Which vision will win?
The answer is surely that there is room for both – but perhaps in different places.
Town and Country
The obvious application for fully driverless cars is in cities where they could become a major form of public transport. (For a taster of what this could look like, see below a clip of Heathrow Airport’s driverless pods that shuttle people between the long term car park and the terminals.) As pressure continues to grow on the UK’s urban areas, there is only so far traditional public transport (buses, tubes and trams, etc.) with fixed timetables and fixed stops can accurately match demand. To prove the point, Sir Peter Hendy, TfL’s former Commissioner of Transport, said “I predict that when Crossrail opens in 2018 it will be immediately full.” Driverless cars could be one answer.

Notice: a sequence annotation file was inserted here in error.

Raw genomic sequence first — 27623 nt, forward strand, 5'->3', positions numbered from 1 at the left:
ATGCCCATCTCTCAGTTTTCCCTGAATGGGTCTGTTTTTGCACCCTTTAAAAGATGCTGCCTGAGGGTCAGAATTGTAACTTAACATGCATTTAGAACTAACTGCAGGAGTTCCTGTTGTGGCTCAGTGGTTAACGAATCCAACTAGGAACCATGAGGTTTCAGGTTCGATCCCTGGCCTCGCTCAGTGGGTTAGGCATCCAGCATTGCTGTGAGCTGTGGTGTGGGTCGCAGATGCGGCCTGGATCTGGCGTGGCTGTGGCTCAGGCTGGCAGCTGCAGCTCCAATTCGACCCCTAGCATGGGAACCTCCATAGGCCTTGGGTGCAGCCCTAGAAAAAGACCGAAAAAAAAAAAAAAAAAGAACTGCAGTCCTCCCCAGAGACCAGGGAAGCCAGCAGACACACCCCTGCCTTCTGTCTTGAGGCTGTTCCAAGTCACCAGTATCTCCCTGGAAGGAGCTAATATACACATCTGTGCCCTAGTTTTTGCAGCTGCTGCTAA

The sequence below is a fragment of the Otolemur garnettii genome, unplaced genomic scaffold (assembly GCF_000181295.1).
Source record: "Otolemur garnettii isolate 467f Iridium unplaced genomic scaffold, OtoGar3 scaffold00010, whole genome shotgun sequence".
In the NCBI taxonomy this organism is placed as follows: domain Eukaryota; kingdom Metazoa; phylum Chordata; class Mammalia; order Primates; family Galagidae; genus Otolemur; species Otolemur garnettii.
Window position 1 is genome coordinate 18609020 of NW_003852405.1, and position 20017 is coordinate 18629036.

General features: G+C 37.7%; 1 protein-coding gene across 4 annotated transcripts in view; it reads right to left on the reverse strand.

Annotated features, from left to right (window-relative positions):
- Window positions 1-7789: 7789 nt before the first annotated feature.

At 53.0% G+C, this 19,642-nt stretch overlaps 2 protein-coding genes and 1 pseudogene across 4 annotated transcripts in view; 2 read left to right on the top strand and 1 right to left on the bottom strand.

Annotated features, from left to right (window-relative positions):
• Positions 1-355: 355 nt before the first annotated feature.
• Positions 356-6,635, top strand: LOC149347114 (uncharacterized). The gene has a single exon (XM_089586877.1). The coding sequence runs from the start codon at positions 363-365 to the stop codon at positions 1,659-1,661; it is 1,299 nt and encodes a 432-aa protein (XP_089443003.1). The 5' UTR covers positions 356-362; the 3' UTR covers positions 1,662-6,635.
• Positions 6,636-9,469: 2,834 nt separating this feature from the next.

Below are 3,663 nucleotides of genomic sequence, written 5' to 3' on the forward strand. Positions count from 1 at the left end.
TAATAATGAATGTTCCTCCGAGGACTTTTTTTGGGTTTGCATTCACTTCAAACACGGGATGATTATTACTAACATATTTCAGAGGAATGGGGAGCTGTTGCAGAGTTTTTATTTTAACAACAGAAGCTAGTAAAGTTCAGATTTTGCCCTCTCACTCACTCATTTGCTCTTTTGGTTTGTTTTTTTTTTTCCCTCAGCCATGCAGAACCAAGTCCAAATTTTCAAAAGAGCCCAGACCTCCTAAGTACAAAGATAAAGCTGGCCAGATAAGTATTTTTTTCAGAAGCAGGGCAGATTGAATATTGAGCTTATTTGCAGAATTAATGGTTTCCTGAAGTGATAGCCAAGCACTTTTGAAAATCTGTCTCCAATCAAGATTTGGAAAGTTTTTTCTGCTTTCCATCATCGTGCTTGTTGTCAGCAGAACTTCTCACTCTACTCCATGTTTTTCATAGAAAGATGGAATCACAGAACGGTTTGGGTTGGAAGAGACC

Meanwhile, tech-assisted vehicles will surely be the model that thrives outside the city. Though people may hate the stop-start of commuting, there are many thousands who actually enjoy driving and are not yet ready to hand over all the controls. What else explains the prolific number of magazines, programmes and ads evangelising about the driving experience? Intuition suggests the majority of car owners are more likely to take the incremental step to a tech-assisted vehicle before making the giant leap to a completely hands-off version.
If these two worlds can coexist, what are the implications?
Start with the positives. Bringing fleets of driverless cars to cities could offer five big benefits: